Using design thinking to create a hackathon planning guide

This blog post was written by Callysto team member Dr. Verena Roberts. Dr. Roberts is a teacher with Rocky View Schools (Alberta) and a Callysto Education Specialist.

The week I joined Callysto, the team was running an online data science hackathon, “Colonizing Mars” (which ran June 3-5, 2020), for Grades 9-12 students across Canada. Participants were given three days to complete their data science challenges. 

As an experienced K-12 teacher, and former Technology Specialist from an Alberta school district, I anticipated would be prepared to participate in that hackathon. I recruited my two teenage children to join in.

My family and I approached the hackathons from multiple levels of experience. While both of my kids participated in the hackathon, only one completed their challenge. I had a lot of questions about the design and planning process for future hackathons. I wondered how we could increase participation and completion rates, and enhance the overall hackathon learning experience while encouraging a love of data science and computational thinking. 

Creating a hackathon planning guide

I chose a design thinking process as a framework to lead our hackathon learning design revamp. Design thinking is a process for creating content that makes sense for learners. The goal of the hackathon learning design revamp was to ultimately create a hackathon planning guide that meet students’ needs.

There are five stages of the design thinking process:

  1. Empathize 
  2. Define
  3. Ideate 
  4. Prototype
  5. Test

Author/Copyright holder: Teo Yu Siang and Interaction Design Foundation. Copyright terms and licence: CC BY-NC-SA 3.0. Sourced from:

How I used the design thinking process to create our hackathon planning guide 

The “empathize” step happened as I took part in the Colonizing Mars hackathon. Following that event, I used the other steps (define, ideate, prototype, and test) to create the learning experience for our next hackathon, “Sustaining Mars” (August 5-10, 2020), as well as the hackathon planning guide.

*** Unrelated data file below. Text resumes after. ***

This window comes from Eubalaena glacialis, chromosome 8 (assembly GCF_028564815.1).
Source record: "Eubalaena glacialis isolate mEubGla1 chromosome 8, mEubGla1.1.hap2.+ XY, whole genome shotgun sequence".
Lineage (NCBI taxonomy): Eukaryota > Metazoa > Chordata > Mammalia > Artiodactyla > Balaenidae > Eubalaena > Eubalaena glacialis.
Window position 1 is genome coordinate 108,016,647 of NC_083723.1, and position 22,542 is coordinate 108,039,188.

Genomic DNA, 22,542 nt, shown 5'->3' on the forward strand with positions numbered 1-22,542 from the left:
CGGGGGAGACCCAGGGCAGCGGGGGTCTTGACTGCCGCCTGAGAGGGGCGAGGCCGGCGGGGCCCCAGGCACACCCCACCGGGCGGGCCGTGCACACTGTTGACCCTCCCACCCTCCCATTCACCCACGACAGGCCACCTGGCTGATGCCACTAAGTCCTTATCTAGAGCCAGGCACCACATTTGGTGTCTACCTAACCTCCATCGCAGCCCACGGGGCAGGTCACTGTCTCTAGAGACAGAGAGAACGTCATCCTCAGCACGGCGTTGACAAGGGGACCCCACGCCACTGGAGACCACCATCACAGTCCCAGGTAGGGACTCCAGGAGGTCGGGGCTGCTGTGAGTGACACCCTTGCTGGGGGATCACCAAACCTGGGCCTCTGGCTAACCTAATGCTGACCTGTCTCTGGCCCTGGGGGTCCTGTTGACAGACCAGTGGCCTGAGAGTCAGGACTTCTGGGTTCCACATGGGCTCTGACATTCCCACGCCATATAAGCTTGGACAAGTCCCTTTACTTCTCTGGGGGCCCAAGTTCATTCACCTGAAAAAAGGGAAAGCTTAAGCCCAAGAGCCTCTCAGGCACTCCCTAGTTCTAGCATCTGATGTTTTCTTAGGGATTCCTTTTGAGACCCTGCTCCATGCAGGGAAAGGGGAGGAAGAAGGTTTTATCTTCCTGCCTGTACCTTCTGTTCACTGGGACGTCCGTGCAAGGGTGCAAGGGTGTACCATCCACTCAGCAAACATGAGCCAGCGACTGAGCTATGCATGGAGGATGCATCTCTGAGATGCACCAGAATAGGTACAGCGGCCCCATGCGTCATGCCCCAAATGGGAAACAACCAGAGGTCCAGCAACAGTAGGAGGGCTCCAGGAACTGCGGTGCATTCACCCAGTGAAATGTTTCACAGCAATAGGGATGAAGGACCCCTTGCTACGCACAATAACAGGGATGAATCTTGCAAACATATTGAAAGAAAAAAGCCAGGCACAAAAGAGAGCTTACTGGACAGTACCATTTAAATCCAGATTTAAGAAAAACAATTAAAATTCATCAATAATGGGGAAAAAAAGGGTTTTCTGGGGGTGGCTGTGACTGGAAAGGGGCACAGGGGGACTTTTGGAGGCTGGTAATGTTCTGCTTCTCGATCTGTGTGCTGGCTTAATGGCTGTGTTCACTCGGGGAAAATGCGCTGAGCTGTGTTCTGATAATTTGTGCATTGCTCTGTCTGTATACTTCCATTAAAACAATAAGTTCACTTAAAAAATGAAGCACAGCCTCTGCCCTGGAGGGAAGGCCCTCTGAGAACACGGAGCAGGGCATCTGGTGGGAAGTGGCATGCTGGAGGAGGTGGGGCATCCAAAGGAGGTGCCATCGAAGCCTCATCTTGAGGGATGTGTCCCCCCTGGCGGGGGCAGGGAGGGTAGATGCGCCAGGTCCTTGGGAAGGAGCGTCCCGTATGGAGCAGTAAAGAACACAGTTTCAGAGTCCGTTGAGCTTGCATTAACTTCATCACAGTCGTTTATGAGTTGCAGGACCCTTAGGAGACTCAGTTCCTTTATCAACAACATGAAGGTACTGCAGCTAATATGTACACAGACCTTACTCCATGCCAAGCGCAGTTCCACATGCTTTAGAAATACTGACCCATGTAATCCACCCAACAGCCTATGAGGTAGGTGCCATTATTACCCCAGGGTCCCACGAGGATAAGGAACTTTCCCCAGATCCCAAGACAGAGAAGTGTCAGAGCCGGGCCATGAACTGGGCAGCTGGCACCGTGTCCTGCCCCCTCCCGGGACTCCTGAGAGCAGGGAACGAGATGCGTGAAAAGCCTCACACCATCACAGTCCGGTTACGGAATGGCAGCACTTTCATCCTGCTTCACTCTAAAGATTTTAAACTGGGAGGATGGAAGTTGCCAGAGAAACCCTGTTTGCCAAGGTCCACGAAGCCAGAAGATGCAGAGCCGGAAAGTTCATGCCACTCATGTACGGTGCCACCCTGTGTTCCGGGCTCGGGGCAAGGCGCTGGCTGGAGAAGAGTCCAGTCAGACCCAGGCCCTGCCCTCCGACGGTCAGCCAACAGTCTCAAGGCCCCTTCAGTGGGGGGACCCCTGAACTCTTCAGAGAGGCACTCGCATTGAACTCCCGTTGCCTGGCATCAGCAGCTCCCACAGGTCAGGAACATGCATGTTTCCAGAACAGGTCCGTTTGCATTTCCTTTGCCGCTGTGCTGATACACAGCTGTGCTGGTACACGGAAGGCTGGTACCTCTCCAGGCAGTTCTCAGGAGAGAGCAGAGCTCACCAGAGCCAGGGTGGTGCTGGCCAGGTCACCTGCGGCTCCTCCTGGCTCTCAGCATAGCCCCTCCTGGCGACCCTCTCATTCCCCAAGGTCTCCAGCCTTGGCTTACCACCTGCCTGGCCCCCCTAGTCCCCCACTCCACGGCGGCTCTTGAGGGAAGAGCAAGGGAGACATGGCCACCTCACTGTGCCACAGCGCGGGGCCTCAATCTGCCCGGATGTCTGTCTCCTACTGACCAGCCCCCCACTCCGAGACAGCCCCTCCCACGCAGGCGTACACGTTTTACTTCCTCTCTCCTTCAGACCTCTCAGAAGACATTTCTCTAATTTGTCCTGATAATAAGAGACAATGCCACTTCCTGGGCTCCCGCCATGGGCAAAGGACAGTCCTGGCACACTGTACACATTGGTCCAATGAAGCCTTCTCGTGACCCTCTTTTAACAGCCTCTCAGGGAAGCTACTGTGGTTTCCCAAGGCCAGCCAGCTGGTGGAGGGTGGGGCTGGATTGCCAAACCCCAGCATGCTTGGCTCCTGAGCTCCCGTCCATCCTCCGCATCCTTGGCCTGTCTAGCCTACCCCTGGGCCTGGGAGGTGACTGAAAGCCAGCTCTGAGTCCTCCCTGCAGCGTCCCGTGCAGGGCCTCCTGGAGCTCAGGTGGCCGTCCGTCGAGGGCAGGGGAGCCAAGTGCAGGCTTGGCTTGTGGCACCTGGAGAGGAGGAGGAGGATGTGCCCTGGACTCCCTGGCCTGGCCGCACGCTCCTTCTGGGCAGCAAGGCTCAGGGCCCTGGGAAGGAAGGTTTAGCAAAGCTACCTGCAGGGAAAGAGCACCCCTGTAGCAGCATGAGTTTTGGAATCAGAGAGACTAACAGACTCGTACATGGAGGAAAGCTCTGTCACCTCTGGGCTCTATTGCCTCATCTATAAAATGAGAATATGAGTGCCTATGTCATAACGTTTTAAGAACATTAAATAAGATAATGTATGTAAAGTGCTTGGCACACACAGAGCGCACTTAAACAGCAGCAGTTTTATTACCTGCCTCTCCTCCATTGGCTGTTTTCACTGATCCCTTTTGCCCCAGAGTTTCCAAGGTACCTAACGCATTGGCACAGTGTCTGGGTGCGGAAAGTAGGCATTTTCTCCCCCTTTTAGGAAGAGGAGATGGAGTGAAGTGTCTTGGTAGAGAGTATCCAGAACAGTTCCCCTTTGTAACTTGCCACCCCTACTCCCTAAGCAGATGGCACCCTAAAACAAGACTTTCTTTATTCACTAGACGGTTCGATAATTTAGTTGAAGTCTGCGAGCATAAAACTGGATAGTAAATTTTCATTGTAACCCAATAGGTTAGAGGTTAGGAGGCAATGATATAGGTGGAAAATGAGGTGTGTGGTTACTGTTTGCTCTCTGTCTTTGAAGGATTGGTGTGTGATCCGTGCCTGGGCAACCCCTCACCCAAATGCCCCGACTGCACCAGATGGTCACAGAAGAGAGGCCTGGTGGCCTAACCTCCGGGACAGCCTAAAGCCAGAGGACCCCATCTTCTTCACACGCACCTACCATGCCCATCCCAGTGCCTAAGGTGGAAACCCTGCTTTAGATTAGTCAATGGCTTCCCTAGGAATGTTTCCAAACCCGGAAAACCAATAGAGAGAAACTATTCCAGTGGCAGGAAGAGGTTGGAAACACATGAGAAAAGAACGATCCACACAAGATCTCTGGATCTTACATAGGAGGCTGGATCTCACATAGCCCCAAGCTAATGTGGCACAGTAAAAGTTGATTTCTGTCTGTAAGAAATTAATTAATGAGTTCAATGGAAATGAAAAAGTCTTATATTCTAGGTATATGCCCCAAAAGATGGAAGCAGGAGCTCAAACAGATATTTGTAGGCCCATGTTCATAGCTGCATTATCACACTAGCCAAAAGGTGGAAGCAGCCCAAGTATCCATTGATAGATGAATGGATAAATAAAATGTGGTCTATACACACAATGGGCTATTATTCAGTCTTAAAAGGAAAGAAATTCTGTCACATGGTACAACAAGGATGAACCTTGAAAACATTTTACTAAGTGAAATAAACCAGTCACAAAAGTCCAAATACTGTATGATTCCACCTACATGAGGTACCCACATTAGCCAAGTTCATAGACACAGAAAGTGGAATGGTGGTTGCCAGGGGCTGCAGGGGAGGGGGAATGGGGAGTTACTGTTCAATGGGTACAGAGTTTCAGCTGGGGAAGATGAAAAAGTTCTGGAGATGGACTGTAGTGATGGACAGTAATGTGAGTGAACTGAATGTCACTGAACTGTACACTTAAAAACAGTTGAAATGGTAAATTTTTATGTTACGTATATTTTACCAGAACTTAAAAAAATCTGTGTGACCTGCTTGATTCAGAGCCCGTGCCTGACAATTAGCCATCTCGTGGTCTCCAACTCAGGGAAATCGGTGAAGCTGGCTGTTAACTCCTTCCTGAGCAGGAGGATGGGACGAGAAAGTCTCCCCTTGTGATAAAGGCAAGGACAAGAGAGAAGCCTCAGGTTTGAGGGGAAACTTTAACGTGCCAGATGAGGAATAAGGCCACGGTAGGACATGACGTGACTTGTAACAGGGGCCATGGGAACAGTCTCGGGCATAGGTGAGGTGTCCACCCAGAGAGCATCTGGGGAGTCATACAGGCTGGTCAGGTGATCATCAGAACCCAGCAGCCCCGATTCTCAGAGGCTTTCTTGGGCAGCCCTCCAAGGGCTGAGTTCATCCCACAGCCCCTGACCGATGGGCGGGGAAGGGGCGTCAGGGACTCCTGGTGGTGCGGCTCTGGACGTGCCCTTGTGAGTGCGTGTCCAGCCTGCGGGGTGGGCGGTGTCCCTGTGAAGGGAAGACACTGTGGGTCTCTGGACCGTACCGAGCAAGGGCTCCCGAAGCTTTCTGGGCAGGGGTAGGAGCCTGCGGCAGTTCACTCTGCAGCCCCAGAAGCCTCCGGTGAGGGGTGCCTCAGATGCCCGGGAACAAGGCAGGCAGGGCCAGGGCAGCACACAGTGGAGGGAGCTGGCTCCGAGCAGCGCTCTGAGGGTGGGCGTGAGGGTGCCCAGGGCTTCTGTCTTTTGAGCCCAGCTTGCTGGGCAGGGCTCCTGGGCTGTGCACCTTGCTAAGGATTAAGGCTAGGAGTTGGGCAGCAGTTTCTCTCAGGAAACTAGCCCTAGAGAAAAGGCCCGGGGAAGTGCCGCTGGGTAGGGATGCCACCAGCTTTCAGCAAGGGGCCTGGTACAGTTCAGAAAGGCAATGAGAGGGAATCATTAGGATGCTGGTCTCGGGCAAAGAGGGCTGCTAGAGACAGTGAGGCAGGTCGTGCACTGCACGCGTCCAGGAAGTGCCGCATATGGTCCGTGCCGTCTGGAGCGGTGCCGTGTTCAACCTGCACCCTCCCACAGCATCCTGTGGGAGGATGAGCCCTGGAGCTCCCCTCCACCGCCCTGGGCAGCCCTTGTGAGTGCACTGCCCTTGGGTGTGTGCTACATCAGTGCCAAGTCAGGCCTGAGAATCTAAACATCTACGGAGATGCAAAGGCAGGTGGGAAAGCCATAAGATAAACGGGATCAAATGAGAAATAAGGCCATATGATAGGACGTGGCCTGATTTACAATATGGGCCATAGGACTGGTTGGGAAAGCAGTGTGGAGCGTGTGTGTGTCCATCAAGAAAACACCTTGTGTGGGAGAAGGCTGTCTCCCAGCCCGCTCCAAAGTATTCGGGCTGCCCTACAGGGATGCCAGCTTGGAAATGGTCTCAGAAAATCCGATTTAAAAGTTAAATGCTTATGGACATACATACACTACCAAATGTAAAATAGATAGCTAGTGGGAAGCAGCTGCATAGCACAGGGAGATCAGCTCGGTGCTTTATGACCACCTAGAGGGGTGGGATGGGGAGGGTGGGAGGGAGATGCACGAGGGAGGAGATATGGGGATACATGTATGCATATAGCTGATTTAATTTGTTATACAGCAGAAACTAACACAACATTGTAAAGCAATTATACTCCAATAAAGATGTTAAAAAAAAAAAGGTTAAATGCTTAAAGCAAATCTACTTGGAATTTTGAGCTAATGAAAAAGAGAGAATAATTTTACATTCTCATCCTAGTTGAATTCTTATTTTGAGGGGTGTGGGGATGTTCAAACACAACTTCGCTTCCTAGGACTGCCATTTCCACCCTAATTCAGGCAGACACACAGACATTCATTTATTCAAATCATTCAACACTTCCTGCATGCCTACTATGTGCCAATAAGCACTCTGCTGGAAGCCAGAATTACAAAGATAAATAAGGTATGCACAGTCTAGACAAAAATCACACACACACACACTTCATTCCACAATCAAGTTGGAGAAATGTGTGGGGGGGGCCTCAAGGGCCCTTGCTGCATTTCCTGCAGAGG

• Participated in the Colonizing Mars hackathon and observed how the Callysto team ran it.
  • Observed and supported my family’s involvement in the hackathon.
  • Participated in a Callysto team debrief about the Colonizing Mars hackathon.
  • Researched online learning design practices to help with the upcoming Sustaining Mars hackathon. 
  • Interviewed other organizations that run youth hackathons to learn more about their processes.


For the Sustaining Mars hackathon, I worked with the team to define what problems students could have with attending online hackathons. 

The potential problems identified included:

  • A lack of Python programming knowledge.
  • A lack of understanding or familiarity with Jupyter notebooks (the tool Callysto uses to create its hackathon learning modules).
  • A lack of time to participate (the Sustaining Mars hackathon was in the summer). 


After I defined some of the problems, I brainstormed solutions with the team.

For the brainstorming, I:

  • Asked colleagues to describe their hackathon facilitation experiences.
  • Created a first draft (visual model) of the hackathon planning guide.
  • Implemented feedback from the Callysto team on the draft guide.
  • Created a second draft (visual model) of the guide.
  • Implemented feedback from Callysto and K-12 teachers about the guide. 
  • Used the second draft of the guide to plan Sustaining Mars


  • Used feedback from the Callysto team, as well as student and teacher participants from the Sustaining Mars hackathon, to update the second draft. 
  • Created a final draft of the hackathon planning guide and gave it to the communications team for edits and review. 


  • Asked for K-12 teachers for feedback on the guide. 
  • Shared the guide on social media.

The result of using our hackathon planning guide

We used a draft version of the hackathon planning guide to steer our efforts for the Sustaining Mars hackathon. 

As a teacher and parent, I felt the Sustaining Mars hackathon was a success.

  • I understood the event roll-out process.
  • I understood why the activities were designed the way there were. 

For Sustaining Mars, we offered beginner and advanced activities, as well as more ways for students to get support. 

In the end, we found more students completed their challenges (versus the previous hackathon), and there was an increase in positive feedback about their learning experiences. 

It is my privilege to share the final draft of our online hackathon planning guide. It’s our hope that K-12 teachers across Canada will be able to use this tool in multiple contexts.